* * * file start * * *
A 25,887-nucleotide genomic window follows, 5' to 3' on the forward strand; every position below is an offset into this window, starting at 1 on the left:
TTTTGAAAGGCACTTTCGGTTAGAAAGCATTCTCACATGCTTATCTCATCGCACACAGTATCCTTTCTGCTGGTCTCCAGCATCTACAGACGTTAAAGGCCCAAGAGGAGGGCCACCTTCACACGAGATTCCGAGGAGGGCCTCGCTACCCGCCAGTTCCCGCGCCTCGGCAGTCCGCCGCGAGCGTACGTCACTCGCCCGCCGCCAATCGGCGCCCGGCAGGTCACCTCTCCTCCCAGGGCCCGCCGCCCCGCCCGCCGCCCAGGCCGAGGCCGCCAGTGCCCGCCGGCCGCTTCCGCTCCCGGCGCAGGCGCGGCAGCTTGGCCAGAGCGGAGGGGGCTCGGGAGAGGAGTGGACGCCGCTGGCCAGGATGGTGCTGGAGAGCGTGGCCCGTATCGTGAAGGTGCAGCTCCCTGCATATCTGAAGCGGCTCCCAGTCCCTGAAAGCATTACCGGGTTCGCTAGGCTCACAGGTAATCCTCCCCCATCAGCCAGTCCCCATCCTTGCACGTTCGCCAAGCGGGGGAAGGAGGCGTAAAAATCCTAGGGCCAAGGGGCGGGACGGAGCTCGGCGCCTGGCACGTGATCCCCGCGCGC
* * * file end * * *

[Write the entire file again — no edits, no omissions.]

A 25,887-nucleotide genomic window follows, 5' to 3' on the forward strand; every position below is an offset into this window, starting at 1 on the left:
TTTTGAAAGGCACTTTCGGTTAGAAAGCATTCTCACATGCTTATCTCATCGCACACAGTATCCTTTCTGCTGGTCTCCAGCATCTACAGACGTTAAAGGCCCAAGAGGAGGGCCACCTTCACACGAGATTCCGAGGAGGGCCTCGCTACCCGCCAGTTCCCGCGCCTCGGCAGTCCGCCGCGAGCGTACGTCACTCGCCCGCCGCCAATCGGCGCCCGGCAGGTCACCTCTCCTCCCAGGGCCCGCCGCCCCGCCCGCCGCCCAGGCCGAGGCCGCCAGTGCCCGCCGGCCGCTTCCGCTCCCGGCGCAGGCGCGGCAGCTTGGCCAGAGCGGAGGGGGCTCGGGAGAGGAGTGGACGCCGCTGGCCAGGATGGTGCTGGAGAGCGTGGCCCGTATCGTGAAGGTGCAGCTCCCTGCATATCTGAAGCGGCTCCCAGTCCCTGAAAGCATTACCGGGTTCGCTAGGCTCACAGGTAATCCTCCCCCATCAGCCAGTCCCCATCCTTGCACGTTCGCCAAGCGGGGGAAGGAGGCGTAAAAATCCTAGGGCCAAGGGGCGGGACGGAGCTCGGCGCCTGGCACGTGATCCCCGCGCGC